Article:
Weekly Market Update – February 18, 2022

Sometimes the winter months can feel like we are stuck on repeat in the grain markets. This winter has way more volatility but we have still been trading on the same things for the last several weeks. I really feel like a broken record. The market is trying to arrive at a consensus on several major things: How bad is the damage in South America and will it get worse? How many soybeans is China going to buy? Is Putin going to attack Ukraine? We need more acres of everything to be planted, what is going to win acres and what is going to lose acres? These are the same questions we have been asking for weeks now.

The crop loss estimates for South America keep growing. There have been some rains over parched areas and some areas that have had too much rain during harvest. I think the market still does not have a good handle on how bad the losses are yet. That is adding to the volatility. There are many questions about the second crop corn as well. There are also many analysts that say that the loss estimates are already higher than reality but i think what the market is watching is Chinese activity. They continue to buy higher priced beans from the US every other day or so. They seem to be very worried about originating enough from down there and so the market is taking that as evidence of more write downs coming.

Is Putin going to attack Ukraine? Maybe he is going to keep his troops on the border so long everyone gets numb to the headlines that an attack is coming imminently. I cannot even count the number of those I have seen this week. One day they report he has pulled troops back, the next they discover he added troops. The market is getting weary of trying to price in the risk. I do not think we have much of a weather premium so when (if) we get this behind us, that will be the major focus.

USDA released 10 year baseline acreage forecasts this week. We cannot even estimate what acres are going to be for this year yet much less 10 years out so these estimates are not gospel, but we do need numbers as a starting point. They put corn at 92 million down 1.3 from last year and average farm price at $5.45 vs $4.80 for last year. Soybeans 87.5 million acres which is up 300k from last year and ending stocks to 300 million from 320 mln this year. The puzzler is they have the average farm price declining to 10.50 from $12.35 for this year. Why they have a lower price on a smaller carryout must mean they project South American production sharply higher. These predictions are just baseline estimates and may not be worth mentioning but the market has to digest things like this.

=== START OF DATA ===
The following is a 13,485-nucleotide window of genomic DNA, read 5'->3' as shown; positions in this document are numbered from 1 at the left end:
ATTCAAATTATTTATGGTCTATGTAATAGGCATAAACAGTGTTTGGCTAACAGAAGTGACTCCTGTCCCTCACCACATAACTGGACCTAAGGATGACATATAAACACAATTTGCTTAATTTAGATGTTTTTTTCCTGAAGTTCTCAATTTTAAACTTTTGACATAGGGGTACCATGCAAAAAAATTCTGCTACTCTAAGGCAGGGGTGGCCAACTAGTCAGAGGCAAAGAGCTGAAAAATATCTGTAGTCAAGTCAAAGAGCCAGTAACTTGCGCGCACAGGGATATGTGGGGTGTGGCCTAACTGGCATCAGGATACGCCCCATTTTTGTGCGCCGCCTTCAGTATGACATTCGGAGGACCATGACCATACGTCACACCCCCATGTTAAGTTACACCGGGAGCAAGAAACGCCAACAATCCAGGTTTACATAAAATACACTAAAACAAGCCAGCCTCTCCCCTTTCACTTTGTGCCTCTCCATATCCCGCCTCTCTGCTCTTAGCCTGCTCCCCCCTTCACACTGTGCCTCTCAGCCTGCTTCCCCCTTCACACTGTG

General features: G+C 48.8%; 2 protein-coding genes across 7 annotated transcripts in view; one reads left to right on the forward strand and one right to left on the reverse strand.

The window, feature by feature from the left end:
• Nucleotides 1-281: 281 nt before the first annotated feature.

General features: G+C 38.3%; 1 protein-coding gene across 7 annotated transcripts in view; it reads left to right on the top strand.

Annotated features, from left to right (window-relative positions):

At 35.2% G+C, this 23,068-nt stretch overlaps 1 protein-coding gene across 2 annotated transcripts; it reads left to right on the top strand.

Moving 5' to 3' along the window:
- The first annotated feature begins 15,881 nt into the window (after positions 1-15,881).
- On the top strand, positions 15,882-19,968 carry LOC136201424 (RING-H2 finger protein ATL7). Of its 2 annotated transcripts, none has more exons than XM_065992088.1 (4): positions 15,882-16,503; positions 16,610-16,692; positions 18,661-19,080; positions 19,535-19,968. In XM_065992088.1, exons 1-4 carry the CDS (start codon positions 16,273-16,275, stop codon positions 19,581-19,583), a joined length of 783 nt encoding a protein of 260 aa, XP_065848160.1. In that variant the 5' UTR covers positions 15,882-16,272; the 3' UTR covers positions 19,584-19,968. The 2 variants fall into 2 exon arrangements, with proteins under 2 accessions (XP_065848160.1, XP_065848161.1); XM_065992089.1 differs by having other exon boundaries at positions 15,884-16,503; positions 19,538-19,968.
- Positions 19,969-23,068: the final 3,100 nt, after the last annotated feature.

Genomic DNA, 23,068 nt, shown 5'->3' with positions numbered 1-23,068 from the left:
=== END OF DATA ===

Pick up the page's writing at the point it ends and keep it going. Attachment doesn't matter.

We will get USDA’s outlook conference next week which will be the first look at predictions for new crop. The next big report will be the March 31st planting intentions report which is based on surveys.

Not any changes from guidance last week.

I have not seen anything to make me change my direction. To manage risk, I still think you need to be scaling in bean sales until you get around 85% priced. Hold the last bit for gambling. Scale in new crop sales on beans above $14. I would get at least 25% sold on new crop beans. Obviously if you want to take more risk, price less and roll the dice. If we add any Northern Hemisphere weather problems to the South American issues, we are going to have to go to levels to slow demand and we have not been there yet. These markets will be explosive but there is no guarantee of that. There is a lot of risk on the table. Everyone has to find the level he is comfortable with. There are good profits to be locked in right now.

I would be scaling in old crop sales but being a bit more patient on new crop. We got near $6 today on Dec corn but were not able to get through. Keep working orders on old crop and looking for good basis. Basis is extremely strong in the Southeast.

On wheat, I would not be making any sales below $8 on old or new crop. Basis on new crop is staying a bit firmer than many had expected with wheat acres in the western part of North Carolina. I do not mind scaling in sales or hedges above $8.

Cotton took a hit when the equity markets had a big selloff. Weekly exports were also lower than expected and traders are uncertain (like everyone) about the Ukraine Russian situation. Today saw a recovery as we did in all markets.

If you have any old crop cotton left, you are much more brave than most. I still think we need to be scaling in sales on new crop. There is profit being offered with any kind of yield.